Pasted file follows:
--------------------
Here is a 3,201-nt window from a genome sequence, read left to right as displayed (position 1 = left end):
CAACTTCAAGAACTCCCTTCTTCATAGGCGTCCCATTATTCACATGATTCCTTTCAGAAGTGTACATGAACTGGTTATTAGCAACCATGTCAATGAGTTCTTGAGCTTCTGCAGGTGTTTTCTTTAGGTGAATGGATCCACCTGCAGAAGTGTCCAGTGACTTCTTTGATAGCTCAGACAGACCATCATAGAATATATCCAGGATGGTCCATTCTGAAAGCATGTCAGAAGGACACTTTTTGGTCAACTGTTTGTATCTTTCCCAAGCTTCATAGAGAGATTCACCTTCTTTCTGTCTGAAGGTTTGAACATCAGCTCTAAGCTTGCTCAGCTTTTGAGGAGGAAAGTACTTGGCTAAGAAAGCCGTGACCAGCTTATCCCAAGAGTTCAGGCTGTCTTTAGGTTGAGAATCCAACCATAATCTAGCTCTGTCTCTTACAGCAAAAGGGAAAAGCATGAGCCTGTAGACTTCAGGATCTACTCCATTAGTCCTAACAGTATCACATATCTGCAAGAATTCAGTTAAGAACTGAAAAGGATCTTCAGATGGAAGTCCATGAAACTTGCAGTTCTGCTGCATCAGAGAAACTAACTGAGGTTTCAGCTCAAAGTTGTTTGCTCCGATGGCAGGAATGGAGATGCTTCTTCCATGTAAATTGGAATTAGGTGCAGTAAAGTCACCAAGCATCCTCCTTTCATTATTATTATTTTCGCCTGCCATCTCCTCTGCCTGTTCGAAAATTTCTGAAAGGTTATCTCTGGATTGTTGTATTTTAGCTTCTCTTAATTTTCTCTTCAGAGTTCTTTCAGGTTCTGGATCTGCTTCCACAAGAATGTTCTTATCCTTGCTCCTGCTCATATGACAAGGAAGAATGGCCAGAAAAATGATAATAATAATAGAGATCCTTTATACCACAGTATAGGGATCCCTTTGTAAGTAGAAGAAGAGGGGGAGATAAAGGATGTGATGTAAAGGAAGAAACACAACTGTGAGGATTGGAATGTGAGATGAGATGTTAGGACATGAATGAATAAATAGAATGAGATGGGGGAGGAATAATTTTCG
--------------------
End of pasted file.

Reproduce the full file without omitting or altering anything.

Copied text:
Here is a 3,201-nt window from a genome sequence, read left to right as displayed (position 1 = left end):
CAACTTCAAGAACTCCCTTCTTCATAGGCGTCCCATTATTCACATGATTCCTTTCAGAAGTGTACATGAACTGGTTATTAGCAACCATGTCAATGAGTTCTTGAGCTTCTGCAGGTGTTTTCTTTAGGTGAATGGATCCACCTGCAGAAGTGTCCAGTGACTTCTTTGATAGCTCAGACAGACCATCATAGAATATATCCAGGATGGTCCATTCTGAAAGCATGTCAGAAGGACACTTTTTGGTCAACTGTTTGTATCTTTCCCAAGCTTCATAGAGAGATTCACCTTCTTTCTGTCTGAAGGTTTGAACATCAGCTCTAAGCTTGCTCAGCTTTTGAGGAGGAAAGTACTTGGCTAAGAAAGCCGTGACCAGCTTATCCCAAGAGTTCAGGCTGTCTTTAGGTTGAGAATCCAACCATAATCTAGCTCTGTCTCTTACAGCAAAAGGGAAAAGCATGAGCCTGTAGACTTCAGGATCTACTCCATTAGTCCTAACAGTATCACATATCTGCAAGAATTCAGTTAAGAACTGAAAAGGATCTTCAGATGGAAGTCCATGAAACTTGCAGTTCTGCTGCATCAGAGAAACTAACTGAGGTTTCAGCTCAAAGTTGTTTGCTCCGATGGCAGGAATGGAGATGCTTCTTCCATGTAAATTGGAATTAGGTGCAGTAAAGTCACCAAGCATCCTCCTTTCATTATTATTATTTTCGCCTGCCATCTCCTCTGCCTGTTCGAAAATTTCTGAAAGGTTATCTCTGGATTGTTGTATTTTAGCTTCTCTTAATTTTCTCTTCAGAGTTCTTTCAGGTTCTGGATCTGCTTCCACAAGAATGTTCTTATCCTTGCTCCTGCTCATATGACAAGGAAGAATGGCCAGAAAAATGATAATAATAATAGAGATCCTTTATACCACAGTATAGGGATCCCTTTGTAAGTAGAAGAAGAGGGGGAGATAAAGGATGTGATGTAAAGGAAGAAACACAACTGTGAGGATTGGAATGTGAGATGAGATGTTAGGACATGAATGAATAAATAGAATGAGATGGGGGAGGAATAATTTTCG